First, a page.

Payday. While it is music to an employee’s ears, payday presents logistical and legal challenges for your company. One of the chief challenges is ensuring your employees are paid properly under the Fair Labor Standards Act (FLSA).
Why does FLSA matter to you? Money. Improperly paying employees opens you up to potentially massive liability from a collective action.
Let’s say you haven’t been paying Al overtime because you classified him as a manager. After years of working 80 hours per week, he sues you. (Al’s suit shouldn’t come as a surprise, since this is one of the most common types of lawsuits filed nationwide.)
Following several years of expensive litigation, the court agrees with Al – he’s not exempt under FLSA and you owe Al two (or even three) years of overtime wages. Al will probably also recover liquidated damages, attorney’s fees and costs, which will more than double the amount of money you owe. Let’s say that amounts to $100,000. It’s painful, but if 50 or 500 employees are entitled to similar damages, that judgment could be catastrophic.
FLSA is a federal law that, among other things, sets a national minimum wage, mandates overtime, and sets certain recordkeeping requirements. FLSA covers all employers participating in interstate commerce or the production of goods for interstate commerce. It also applies to businesses not engaged in interstate commerce that have at least two employees and do at least $500,000 a year in business.
Under FLSA, employees can either be classified as exempt or non-exempt. An exempt employee is someone who need not be paid overtime and/or minimum wage because he or she falls into – you guessed it – an exemption. In order to qualify for any given exemption, an employee must meet certain criteria regarding his or her daily duties. While over 30 exemptions exist, common categories include the executive, professional and administrative exemptions. Every other employee is non-exempt.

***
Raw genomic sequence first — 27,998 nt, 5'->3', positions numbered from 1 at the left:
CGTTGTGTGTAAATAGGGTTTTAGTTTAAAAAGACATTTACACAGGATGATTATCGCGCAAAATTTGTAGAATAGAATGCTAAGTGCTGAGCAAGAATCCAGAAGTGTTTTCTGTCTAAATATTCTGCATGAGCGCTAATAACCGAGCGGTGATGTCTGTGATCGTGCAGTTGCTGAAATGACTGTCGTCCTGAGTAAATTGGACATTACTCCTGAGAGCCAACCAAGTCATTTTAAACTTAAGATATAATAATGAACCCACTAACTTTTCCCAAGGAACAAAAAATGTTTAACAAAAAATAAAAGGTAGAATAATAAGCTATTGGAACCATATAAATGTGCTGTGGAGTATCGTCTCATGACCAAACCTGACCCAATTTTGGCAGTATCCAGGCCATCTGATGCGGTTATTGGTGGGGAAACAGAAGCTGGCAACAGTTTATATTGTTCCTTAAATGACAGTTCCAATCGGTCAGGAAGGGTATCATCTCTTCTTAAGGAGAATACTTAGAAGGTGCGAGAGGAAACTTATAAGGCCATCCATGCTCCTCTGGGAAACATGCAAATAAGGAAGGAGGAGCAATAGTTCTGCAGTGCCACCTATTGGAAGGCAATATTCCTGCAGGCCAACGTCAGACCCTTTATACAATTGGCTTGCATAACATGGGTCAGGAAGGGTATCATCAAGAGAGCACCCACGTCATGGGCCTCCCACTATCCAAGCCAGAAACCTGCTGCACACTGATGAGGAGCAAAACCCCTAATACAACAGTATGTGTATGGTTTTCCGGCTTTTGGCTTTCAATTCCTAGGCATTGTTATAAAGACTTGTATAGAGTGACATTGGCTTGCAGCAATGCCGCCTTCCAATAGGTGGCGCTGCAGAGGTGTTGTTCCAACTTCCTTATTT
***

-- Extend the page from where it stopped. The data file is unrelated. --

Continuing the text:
To determine whether your employees are properly paid under FLSA, you can start by asking a couple of questions. This analysis is complex and fact-specific, so it’s worth consulting with an experienced employment attorney.
1. Are Your Employees Properly Classified?
The first step is to create a list of all employees who are currently not paid minimum wage or overtime. You then need to evaluate each person or job category individually to determine if an exemption applies. An updated and accurate job description is invaluable, since this analysis turns on the daily duties an employee performs, not the employee’s title.
However, don’t take any job description at face value. In many cases, an interview with the manager of the position or the employee may be necessary to accurately evaluate a position.
Case Study 1: Bob is an assistant store manager. He does the same work as the other sales associates but also trains new sales associates. Bob sets the weekly schedule and signs time sheets for the sales associates when the store manager is out of the shop. He doesn’t interview, hire or fire employees. Bob’s salary is $27,000 per year, and he’s not paid overtime because he has the title of assistant manager. Is Bob an exempt employee?
Probably not. The analysis is always fact-specific so you will need to assess each kind of exemption to see if the job in question fits into it. Here, it looks like the closest fit is the executive exemption. However, Bob doesn’t seem to spend the majority of his time performing management duties and exercises little autonomy and discretion. Thus, even though Bob earns more than $455 per week, at least nominally supervises more than two employees, and performs some managerial duties, he probably doesn’t make the cut.
Once you’re confident all your employees are properly classified, the next step is to check that your non-exempt employees are paid properly.
2. Are You Properly Paying Non-Exempt Employees?
Under FLSA, non-exempt employees must be paid at least minimum wage as well as overtime. While it sounds like a simple concept, common payment pitfalls include unlawful policies, overtime errors and improper pay deductions.